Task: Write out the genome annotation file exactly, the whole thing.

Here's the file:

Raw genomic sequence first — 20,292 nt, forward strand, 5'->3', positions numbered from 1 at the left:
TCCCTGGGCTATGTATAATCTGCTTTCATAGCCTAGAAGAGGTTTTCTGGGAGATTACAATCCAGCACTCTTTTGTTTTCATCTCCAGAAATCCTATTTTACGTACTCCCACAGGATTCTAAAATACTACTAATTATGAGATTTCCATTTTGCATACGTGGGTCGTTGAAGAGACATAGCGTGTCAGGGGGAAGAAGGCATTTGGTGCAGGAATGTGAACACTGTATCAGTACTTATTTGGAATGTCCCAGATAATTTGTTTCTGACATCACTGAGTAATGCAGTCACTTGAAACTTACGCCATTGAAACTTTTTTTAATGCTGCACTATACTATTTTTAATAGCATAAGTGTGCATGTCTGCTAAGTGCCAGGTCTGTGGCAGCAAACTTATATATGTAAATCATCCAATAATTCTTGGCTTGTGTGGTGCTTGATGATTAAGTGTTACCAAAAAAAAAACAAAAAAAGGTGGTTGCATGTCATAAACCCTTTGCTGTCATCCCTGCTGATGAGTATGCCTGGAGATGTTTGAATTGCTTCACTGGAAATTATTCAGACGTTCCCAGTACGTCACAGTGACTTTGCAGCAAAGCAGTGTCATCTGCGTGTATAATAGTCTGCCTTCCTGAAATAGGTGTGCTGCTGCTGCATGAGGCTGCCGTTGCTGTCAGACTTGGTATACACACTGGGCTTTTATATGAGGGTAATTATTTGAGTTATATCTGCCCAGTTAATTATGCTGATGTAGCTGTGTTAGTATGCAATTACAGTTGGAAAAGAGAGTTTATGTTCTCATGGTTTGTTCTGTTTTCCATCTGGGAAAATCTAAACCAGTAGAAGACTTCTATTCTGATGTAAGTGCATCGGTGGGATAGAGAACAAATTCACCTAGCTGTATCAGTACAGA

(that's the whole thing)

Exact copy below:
Raw genomic sequence first — 20,292 nt, forward strand, 5'->3', positions numbered from 1 at the left:
TCCCTGGGCTATGTATAATCTGCTTTCATAGCCTAGAAGAGGTTTTCTGGGAGATTACAATCCAGCACTCTTTTGTTTTCATCTCCAGAAATCCTATTTTACGTACTCCCACAGGATTCTAAAATACTACTAATTATGAGATTTCCATTTTGCATACGTGGGTCGTTGAAGAGACATAGCGTGTCAGGGGGAAGAAGGCATTTGGTGCAGGAATGTGAACACTGTATCAGTACTTATTTGGAATGTCCCAGATAATTTGTTTCTGACATCACTGAGTAATGCAGTCACTTGAAACTTACGCCATTGAAACTTTTTTTAATGCTGCACTATACTATTTTTAATAGCATAAGTGTGCATGTCTGCTAAGTGCCAGGTCTGTGGCAGCAAACTTATATATGTAAATCATCCAATAATTCTTGGCTTGTGTGGTGCTTGATGATTAAGTGTTACCAAAAAAAAAACAAAAAAAGGTGGTTGCATGTCATAAACCCTTTGCTGTCATCCCTGCTGATGAGTATGCCTGGAGATGTTTGAATTGCTTCACTGGAAATTATTCAGACGTTCCCAGTACGTCACAGTGACTTTGCAGCAAAGCAGTGTCATCTGCGTGTATAATAGTCTGCCTTCCTGAAATAGGTGTGCTGCTGCTGCATGAGGCTGCCGTTGCTGTCAGACTTGGTATACACACTGGGCTTTTATATGAGGGTAATTATTTGAGTTATATCTGCCCAGTTAATTATGCTGATGTAGCTGTGTTAGTATGCAATTACAGTTGGAAAAGAGAGTTTATGTTCTCATGGTTTGTTCTGTTTTCCATCTGGGAAAATCTAAACCAGTAGAAGACTTCTATTCTGATGTAAGTGCATCGGTGGGATAGAGAACAAATTCACCTAGCTGTATCAGTACAGA